The track, was turned into a military airfield.
But such a money-making machine was certainly not being discarded by the Japanese.

 

1933
In Autumn, a new Harbin Race Club was announced, under the auspices of the Military and Political Bureau of Changchun.
General Ma Yu-feng was to be President of the organization, with Major Kondo as Vice-President.
Both were appointed by the Manchoukuo Government. Forty-five well-known and influential citizens of Harbin
15 Japanese, 15 Manchoukuo citizens, 15 Europeans — were to be invited to become members of the organization and be responsible for its activities.
A new racecourse was being laid down between old and new Harbin, and would be ready in a month.
There would be a country club as well.
Harbin National Racecourse was relocated to the area of provincial stadium near the present New Peace Road.South.
A Japanese assistant technician named Sato became the boss.
Owners of horses would probably receive subsidies from the Government, while the value of prizes would be increased by 250 per cent.
Racing was scheduled to start in April to the end of October precisely each year.
1933-04-13 a postcard was found to show the enthusiasm of racegoers in the 7th year of Shōwa period .
The new venue covering 4.5 square kilometers, with three buildings plus a luxurious grandstand.
The premises had a General Affairs Division, Accounting Section, Riders’ lounges and VIP lounges, etc.
The grandstand was nearly 8 meters high with 15 pillars supported by long awning,
Both sides out of the entrances were counters for betting and lottery tickets.
Billboards close to the top of the window, displaying horses’s name, racing number, name and other information of riders.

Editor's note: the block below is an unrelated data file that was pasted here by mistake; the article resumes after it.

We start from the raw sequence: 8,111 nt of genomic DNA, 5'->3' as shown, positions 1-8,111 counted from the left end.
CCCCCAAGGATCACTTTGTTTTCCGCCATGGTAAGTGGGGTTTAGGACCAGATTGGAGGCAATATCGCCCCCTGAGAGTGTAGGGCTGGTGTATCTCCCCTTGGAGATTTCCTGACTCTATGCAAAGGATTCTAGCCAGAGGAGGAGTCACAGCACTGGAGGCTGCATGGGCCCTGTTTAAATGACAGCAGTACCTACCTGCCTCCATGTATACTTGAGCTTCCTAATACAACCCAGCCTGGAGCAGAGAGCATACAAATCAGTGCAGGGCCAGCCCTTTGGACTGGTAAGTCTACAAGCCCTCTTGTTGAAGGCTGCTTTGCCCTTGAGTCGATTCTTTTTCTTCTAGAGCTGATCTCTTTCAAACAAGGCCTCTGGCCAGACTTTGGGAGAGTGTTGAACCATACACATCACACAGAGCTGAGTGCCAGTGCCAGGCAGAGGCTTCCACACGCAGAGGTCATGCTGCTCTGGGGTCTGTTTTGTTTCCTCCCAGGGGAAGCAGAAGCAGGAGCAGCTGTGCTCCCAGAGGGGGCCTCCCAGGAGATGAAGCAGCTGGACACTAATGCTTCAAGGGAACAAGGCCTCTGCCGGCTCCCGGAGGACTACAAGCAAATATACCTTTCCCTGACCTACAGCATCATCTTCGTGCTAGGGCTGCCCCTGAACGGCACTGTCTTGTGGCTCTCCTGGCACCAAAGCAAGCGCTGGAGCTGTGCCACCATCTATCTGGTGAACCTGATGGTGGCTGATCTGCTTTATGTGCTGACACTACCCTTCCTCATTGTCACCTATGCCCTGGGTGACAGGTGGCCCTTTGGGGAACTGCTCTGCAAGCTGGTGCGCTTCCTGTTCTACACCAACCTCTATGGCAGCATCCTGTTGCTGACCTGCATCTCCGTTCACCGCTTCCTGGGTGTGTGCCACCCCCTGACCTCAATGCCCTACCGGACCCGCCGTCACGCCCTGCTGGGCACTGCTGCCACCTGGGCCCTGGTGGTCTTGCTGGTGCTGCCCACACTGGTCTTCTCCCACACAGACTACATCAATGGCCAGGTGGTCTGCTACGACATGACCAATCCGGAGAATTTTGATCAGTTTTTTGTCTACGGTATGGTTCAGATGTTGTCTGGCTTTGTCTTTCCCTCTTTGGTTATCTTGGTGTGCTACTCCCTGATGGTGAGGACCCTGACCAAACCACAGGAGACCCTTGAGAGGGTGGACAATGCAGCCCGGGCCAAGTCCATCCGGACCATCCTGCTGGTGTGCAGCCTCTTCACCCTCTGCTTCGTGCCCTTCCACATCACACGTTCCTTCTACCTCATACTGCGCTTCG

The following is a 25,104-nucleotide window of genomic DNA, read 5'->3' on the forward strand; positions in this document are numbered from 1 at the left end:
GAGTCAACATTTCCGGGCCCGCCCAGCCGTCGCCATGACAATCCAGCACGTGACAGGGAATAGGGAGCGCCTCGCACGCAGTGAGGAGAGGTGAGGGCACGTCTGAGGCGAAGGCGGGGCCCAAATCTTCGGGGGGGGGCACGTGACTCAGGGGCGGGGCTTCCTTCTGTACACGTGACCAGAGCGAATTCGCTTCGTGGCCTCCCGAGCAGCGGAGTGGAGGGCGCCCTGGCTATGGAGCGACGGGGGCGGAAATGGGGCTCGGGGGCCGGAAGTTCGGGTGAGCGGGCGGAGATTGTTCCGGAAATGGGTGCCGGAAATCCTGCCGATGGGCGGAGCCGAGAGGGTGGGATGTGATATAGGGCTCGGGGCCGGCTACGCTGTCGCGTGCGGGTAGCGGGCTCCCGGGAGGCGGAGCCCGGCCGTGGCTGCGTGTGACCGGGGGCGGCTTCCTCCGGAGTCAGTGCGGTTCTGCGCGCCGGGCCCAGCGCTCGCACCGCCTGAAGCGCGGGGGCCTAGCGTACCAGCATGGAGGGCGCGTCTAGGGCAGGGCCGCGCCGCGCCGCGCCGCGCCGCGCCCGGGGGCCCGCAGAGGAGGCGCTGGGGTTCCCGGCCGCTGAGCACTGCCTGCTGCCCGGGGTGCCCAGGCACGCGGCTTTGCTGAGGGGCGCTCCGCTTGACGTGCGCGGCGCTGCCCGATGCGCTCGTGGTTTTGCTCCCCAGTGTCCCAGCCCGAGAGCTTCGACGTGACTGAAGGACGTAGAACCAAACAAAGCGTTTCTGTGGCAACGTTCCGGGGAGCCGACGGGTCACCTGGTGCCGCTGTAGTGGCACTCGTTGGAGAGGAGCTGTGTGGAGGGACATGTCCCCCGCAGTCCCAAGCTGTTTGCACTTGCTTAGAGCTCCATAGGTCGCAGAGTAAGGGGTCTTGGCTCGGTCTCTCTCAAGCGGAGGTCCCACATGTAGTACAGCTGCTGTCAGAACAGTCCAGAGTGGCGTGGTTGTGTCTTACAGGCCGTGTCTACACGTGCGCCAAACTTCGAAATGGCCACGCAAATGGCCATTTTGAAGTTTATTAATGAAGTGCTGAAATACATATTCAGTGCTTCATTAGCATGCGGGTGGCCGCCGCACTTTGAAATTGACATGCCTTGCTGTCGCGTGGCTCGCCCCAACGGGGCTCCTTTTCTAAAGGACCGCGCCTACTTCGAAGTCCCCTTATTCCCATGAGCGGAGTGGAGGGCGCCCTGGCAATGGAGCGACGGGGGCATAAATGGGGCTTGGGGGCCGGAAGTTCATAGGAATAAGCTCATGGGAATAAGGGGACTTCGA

5 yuan per betting ticket, punters could purchase according to their affordability while quantity were unrestricted.
7 to10 races were held in every meeting with an interval of about 15 minutes.
Railings were one meter high, white wooden fence surrounded in three circles.
One side of the grandstand was fenced also, and there were a two-storey tower nearby.
Its roof was installed with two loud speakers for announcement and entertainment.
A round clock was fixed on the wall with a blackboard above using for the displays of racing results.

 

1935
However, Harbin Race Club has a ring of disaster as the Ezras and the Sassoons contemplating it in the Shanghai morning newspapers.
It apparently happened, however; under ‘advice’ from Mukden, Britons — the few who were there — enrolled.
From the British Government’s point of view, racing was a case of anything to keep the political temperature down.
The Military and Political Bureau of Changchun, however, surely thought about it.
There had always been military bands at races in China, when you could get one.
There had been masses of sailors too, lining the course, mainly for fun.
Nevertheless, Harbin became instance of political races.

 

1937-07-07 the Marco Polo Bridge Incident marked the start of the Second Sino-Japanese War (1937–1945).
Also known as the Lugouqiao (Lugou Bridge) Incident, it became the starting point of World War II in Asia.
Harbin racing continued to remain normal under the Japanese and Manchukuo power.

 

1942-08-29 Harbin Racecourse still had racegoers depicted on a Japanese postcard, in the 16th year of Shōwa period.

 

1945
1945-08-06 and 1945-08-09, a uranium gun-type atomic bomb (Little Boy) was dropped on Hiroshima, followed by a plutonium implosion-type bomb (Fat Man) on Nagasaki accordingly by USA.
1945-08-11 the Soviet attack commenced, 21:00, Puyi fled from his palace and escaped.

 

1945-08-15 noon, Emperor Hirohito in the radio address,Gyokuon-hōsō (“Jewel Voice Broadcast”),announced the surrender of Japan to the Allies.

 

1945-08-17 Puyi was deposed as Emperor Kangde. No more Japanized horse racing in the Northern East part of China after the Manchukuo ending.

 

1945-08-19
Harbin racecourse was closed after the Soviet Red Army entering Harbin and unfamiliar faces shown up.
More than 600 tankers and nearly over a thousand cannons seized from the Japanese were displayed by the Soviet Red Army,
Racecourse for a time was used as the Soviet trophy warehouse.

 

 

SUMMARY

 

1950
Due to modern construction, the track was demolished,along with the termination of gambling in China.
Harbin Racecourse was also gradually withdraw from the stage of history and people’s sight.

 

 

REFERENCE

 

Harbin, by one of the 8 etymologies, was originally a Manchu word meaning “a place for drying fishing nets”.

 

 

EXTERNAL LINK

 

Harbin – Wikipedia

 

 

 

 


 

You need to log in to vote

The site requires users to be logged in before able to vote for this post.

Alternatively, if you do not have an account yet you can create one here.